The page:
I’m sure that I’ve got lots more bad habits, but I need to put Tom Corley’s recommendation into practice and spend time assessing them.

How about you? What are your poor habits?

Are you brave enough to share them? How could you change them into rich habits?

In Praise of the Library

Libraries- an amazing and free resource in every town

Do you know everything that is available at your local library?

We all know that you can get books, but do you know what else is available? Actually I’m not sure if everyone knows that you can get books, as I do seem to meet a lot of people who never go to the library, or at least last went when they were a child.

I am a regular at the library. In fact, at one point I was reserving so many books that a staff member said that she knew our answerphone message off by heart having listened to it almost every week when she rang to say that my books were ready to collect.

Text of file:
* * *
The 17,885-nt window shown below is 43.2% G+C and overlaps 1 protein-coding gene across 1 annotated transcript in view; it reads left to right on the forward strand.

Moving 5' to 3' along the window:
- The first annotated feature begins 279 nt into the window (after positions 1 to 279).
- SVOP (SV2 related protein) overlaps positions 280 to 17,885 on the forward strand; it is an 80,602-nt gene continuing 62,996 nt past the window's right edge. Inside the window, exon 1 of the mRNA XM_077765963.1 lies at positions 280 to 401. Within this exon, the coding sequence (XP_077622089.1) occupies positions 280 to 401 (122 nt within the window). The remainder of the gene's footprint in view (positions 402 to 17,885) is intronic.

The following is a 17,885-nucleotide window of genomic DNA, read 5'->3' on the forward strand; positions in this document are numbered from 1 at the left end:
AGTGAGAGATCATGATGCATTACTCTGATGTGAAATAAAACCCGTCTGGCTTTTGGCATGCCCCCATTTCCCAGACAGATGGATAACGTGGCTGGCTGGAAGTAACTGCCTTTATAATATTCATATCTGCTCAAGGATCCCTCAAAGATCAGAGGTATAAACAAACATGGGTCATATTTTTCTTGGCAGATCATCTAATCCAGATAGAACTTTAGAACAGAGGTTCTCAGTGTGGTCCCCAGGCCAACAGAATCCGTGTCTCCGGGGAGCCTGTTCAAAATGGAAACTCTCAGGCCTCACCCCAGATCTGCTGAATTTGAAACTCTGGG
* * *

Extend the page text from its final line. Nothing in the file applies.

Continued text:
I have to say that our library service is fabulous. You can reserve books online from any library in the county and they will bring it to your local library for you collect. In addition, they can request books from several neighbouring authorities for you. Each of these services is free.

In my younger days I used to spend a lot of money buying novels, but after reading them once they then usually sat on the shelf for years collecting dust. I still love buying books, but now I reserve my money for non-fiction.